GCP mulls further fundraising

The UK-listed debt fund manager says in a trading statement it is considering ‘near term funding options’ amid what it sees as strong investor demand. The firm has notably been earning more from lending senior debt than subordinated debt.

GCP Infrastructure Investments, the London Stock Exchange-listed infrastructure investment manager advised by Gravis Capital Partners, has hinted strongly in an interim management statement that further fundraising is just around the corner.

The statement said: “The company has seen substantial evidence of a growing demand for long term debt finance for infrastructure projects generating public sector-backed cash flows, and the investment advisor is continuing to pursue a variety of attractive investment opportunities.”

It added: “The directors believe this significant investment pipeline provides the company with substantial room for further growth in the near term and as a result they are currently considering various near term funding options.”

In May 2012, GCP said it had invested 75 percent of the £63.7 million (€81.0 million; $99.4 million) it had raised in December 2011 through a C-share placement, and that these C shares had converted into new ordinary shares. It then went on to raise a further £11 million through a tap issue in June.

The management statement said that the firm’s master fund is currently around 97 percent invested and that the net asset value of the fund stood at £153.4 million at the end of July. During the 1 April to 8 August reporting period, GCP made five new investments totalling approximately £45 million with a further £6 million commitment made on 7 August.

The firm has notably been able to lend senior debt at subordinated prices – contrary to the firm’s own initial expectations. “When we first launched our infrastructure fund we envisaged being primarily a provider of subordinated debt,” GCP partner Rollo Wright told us in May. “However, recently we’ve been moving into the senior debt space due to the increasing lack of long-term financing. It’s a market opportunity: we are able to lend on a senior basis and still achieve our target rate of return.”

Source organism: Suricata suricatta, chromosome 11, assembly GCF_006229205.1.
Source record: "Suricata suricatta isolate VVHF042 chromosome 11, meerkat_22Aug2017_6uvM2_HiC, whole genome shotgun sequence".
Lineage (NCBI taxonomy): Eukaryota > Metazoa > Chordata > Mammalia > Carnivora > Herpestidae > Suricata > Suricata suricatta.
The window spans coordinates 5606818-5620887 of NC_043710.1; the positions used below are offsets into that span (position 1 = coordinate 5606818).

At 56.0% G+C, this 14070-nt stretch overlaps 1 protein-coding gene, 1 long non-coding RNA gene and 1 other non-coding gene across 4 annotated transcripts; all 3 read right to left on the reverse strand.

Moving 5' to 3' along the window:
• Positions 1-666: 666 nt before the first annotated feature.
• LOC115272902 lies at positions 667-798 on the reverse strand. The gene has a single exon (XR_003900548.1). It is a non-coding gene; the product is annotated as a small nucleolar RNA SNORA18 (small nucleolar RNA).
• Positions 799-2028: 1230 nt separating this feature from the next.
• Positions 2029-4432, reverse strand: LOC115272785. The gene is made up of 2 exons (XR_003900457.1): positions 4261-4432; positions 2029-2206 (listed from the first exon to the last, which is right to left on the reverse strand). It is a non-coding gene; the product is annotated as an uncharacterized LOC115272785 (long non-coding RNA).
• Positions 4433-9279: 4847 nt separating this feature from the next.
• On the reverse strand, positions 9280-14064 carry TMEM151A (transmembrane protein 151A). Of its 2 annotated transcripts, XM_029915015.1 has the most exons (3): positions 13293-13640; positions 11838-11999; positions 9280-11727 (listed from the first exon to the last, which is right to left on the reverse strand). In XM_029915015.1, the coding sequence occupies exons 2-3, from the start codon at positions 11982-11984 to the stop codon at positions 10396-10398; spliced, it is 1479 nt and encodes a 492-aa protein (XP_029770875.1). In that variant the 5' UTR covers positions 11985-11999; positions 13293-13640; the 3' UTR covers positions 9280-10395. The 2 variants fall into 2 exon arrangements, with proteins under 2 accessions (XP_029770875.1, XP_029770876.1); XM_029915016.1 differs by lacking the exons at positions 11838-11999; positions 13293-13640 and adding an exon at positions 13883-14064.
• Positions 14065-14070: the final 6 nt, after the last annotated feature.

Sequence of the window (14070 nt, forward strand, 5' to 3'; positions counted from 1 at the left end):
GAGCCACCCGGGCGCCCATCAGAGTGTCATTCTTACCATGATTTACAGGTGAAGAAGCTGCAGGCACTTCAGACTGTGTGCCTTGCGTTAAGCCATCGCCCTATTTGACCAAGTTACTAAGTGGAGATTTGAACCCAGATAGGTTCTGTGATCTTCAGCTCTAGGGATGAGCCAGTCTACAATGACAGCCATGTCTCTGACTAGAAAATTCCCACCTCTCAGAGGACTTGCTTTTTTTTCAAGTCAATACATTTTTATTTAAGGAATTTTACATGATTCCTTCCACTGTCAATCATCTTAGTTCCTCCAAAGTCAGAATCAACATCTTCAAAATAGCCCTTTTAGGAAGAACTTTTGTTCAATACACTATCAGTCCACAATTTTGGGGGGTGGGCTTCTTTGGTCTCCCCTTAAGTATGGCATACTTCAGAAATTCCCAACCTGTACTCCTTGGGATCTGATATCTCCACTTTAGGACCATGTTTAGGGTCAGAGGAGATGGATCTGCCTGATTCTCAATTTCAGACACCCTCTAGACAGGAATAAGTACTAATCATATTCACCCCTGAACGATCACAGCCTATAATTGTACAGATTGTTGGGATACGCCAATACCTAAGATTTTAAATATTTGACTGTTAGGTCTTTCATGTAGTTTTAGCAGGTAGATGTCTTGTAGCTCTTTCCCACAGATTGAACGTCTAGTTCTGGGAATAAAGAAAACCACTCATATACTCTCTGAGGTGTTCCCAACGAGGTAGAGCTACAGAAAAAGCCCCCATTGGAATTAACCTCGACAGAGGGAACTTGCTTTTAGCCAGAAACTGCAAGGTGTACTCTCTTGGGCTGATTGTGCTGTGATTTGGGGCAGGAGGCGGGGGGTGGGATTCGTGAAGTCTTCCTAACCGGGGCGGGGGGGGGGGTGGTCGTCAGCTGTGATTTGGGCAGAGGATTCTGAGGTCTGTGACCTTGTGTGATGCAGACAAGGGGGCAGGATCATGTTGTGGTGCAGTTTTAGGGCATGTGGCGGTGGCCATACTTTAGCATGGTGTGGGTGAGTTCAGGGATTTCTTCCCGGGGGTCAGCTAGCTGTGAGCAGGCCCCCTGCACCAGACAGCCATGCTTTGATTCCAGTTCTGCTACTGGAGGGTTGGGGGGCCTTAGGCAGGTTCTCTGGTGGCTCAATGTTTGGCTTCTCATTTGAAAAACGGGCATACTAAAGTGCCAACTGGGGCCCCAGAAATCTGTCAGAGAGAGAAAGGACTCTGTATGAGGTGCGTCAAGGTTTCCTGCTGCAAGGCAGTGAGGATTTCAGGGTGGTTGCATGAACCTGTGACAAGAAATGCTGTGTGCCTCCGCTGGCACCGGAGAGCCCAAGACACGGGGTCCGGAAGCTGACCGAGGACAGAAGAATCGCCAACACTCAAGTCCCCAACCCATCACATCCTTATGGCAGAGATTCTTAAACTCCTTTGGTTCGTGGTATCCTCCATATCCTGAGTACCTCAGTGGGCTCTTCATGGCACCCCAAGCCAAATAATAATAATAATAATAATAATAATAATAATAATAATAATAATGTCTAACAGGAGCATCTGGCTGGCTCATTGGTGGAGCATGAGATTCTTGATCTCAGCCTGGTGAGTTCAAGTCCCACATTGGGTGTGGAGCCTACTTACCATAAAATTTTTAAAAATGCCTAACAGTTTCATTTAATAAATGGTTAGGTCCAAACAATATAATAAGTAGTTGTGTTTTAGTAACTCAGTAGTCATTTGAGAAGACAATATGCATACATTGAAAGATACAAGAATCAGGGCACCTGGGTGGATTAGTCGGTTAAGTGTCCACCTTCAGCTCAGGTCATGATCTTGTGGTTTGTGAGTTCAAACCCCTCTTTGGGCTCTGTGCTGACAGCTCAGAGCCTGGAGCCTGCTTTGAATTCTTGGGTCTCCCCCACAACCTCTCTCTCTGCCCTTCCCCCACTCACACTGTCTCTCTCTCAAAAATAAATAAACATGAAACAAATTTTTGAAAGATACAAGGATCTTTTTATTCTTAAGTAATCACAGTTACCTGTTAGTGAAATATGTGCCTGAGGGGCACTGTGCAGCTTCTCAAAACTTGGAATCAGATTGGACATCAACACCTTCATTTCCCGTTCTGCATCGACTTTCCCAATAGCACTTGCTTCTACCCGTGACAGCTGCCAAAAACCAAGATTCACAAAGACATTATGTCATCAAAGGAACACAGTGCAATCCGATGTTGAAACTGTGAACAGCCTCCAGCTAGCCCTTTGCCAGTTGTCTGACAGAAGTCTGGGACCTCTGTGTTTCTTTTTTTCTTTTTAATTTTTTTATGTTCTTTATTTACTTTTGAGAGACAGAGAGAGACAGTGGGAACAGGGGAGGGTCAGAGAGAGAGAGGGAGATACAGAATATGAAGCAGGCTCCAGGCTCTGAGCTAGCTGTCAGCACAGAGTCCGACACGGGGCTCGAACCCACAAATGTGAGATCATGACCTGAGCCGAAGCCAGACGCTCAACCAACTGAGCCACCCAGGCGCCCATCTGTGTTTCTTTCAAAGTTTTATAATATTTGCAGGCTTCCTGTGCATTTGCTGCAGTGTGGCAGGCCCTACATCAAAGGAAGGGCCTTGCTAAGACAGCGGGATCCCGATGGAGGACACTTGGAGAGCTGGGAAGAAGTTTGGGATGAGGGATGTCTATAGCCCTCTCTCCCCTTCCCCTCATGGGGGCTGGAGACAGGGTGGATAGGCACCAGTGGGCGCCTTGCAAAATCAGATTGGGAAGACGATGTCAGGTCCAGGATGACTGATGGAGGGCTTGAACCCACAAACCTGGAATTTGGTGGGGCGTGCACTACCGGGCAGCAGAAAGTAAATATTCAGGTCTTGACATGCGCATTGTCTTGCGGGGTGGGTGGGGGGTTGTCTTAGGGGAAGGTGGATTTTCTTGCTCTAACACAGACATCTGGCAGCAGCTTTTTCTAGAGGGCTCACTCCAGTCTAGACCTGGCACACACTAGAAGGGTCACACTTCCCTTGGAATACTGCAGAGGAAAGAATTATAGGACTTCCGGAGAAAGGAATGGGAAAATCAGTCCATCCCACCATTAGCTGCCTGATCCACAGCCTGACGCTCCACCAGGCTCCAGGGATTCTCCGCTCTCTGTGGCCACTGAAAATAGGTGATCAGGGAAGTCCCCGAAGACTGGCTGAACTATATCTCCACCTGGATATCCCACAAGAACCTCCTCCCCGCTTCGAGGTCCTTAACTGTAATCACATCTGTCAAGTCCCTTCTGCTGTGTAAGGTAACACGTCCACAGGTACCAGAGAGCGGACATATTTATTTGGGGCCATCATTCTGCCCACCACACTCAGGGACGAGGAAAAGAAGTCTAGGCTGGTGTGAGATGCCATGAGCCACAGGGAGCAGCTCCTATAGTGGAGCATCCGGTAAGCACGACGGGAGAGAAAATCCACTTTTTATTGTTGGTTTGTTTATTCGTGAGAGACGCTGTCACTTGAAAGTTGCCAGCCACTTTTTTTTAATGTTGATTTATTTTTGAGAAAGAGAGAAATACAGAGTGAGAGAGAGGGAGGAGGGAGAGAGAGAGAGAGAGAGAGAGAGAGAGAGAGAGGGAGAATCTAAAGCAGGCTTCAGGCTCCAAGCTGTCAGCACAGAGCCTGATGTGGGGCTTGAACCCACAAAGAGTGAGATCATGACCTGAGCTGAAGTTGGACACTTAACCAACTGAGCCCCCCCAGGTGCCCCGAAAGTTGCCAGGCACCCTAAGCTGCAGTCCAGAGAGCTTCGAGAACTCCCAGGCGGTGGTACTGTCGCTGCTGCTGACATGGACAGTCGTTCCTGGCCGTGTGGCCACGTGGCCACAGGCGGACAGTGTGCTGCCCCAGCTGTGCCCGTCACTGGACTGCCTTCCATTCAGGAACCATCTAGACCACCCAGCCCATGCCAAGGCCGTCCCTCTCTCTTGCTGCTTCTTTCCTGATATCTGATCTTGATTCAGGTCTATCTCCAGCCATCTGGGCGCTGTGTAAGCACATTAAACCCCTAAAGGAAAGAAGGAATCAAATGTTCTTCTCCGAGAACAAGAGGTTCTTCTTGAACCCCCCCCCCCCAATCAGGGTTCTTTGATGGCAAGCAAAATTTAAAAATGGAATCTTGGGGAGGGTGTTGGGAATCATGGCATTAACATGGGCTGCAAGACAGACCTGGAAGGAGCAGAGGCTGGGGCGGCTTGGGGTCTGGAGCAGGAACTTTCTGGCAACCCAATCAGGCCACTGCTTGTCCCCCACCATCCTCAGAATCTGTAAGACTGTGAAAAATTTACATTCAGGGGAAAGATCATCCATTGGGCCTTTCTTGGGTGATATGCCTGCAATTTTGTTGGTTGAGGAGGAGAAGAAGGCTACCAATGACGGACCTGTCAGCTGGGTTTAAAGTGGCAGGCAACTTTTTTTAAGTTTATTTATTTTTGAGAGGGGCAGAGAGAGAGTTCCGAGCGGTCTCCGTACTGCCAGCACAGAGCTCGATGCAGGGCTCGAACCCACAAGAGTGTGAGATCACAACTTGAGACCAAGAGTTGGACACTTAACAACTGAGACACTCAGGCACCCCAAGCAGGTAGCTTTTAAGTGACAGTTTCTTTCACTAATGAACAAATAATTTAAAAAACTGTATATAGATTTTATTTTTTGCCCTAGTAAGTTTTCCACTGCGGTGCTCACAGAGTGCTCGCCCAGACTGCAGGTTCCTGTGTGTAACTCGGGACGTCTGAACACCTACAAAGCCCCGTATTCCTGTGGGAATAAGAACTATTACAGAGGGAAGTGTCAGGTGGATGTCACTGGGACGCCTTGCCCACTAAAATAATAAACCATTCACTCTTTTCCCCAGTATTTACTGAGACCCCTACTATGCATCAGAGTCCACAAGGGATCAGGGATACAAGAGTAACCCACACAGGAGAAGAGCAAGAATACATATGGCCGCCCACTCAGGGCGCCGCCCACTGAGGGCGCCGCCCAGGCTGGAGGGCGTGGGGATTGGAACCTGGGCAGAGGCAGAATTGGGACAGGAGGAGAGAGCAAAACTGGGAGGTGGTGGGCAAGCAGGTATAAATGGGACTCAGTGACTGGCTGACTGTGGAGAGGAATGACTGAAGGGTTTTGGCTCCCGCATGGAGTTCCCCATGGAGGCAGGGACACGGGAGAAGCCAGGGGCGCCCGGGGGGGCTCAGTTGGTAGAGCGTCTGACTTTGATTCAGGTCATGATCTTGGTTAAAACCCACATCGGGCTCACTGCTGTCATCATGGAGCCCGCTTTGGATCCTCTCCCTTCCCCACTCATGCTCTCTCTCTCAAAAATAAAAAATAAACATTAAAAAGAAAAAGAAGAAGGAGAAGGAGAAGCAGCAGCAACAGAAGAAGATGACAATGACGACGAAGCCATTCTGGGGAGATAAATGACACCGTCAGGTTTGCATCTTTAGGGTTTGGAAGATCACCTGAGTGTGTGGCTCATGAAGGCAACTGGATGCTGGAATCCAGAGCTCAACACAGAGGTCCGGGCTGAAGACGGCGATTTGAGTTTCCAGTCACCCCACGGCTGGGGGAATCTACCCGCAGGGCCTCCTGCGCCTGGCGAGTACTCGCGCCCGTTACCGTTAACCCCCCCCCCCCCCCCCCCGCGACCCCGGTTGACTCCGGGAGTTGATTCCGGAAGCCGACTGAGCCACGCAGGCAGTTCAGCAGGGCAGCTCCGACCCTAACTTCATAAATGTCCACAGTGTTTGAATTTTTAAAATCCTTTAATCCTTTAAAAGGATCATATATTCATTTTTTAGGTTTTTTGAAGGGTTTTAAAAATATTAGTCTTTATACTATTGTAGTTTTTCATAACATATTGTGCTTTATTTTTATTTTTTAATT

For example, GCP said it has lent £14.4 million of senior debt to a five-megawatt solar farm backed by the UK government’s feed-in tariff scheme. The 18-year loan will net GCP an annual return of 9.52 percent, “plus an element of inflation protection”. That return compares favourably with the 9.31 percent per year GCP expects to obtain from a 17-year, £11.25 million subordinated loan provided to two UK Private Finance Initiative (PFI) projects – including four schools and one courthouse – which GCP announced on April 27.

The latest statement noted concern about the “slow progress” of the UK government’s vision for infrastructure as outlined in the National Infrastructure Plan 2011. However, it said this was “allayed to some degree” by the July announcement of a £40 billion loan guarantee programme to assist the financing of certain projects.

GCP said it saw a particular opportunity to lend on a senior secured basis to renewable energy projects – such as solar, wind and biomass – due to a lack of available capital from traditional bank lenders.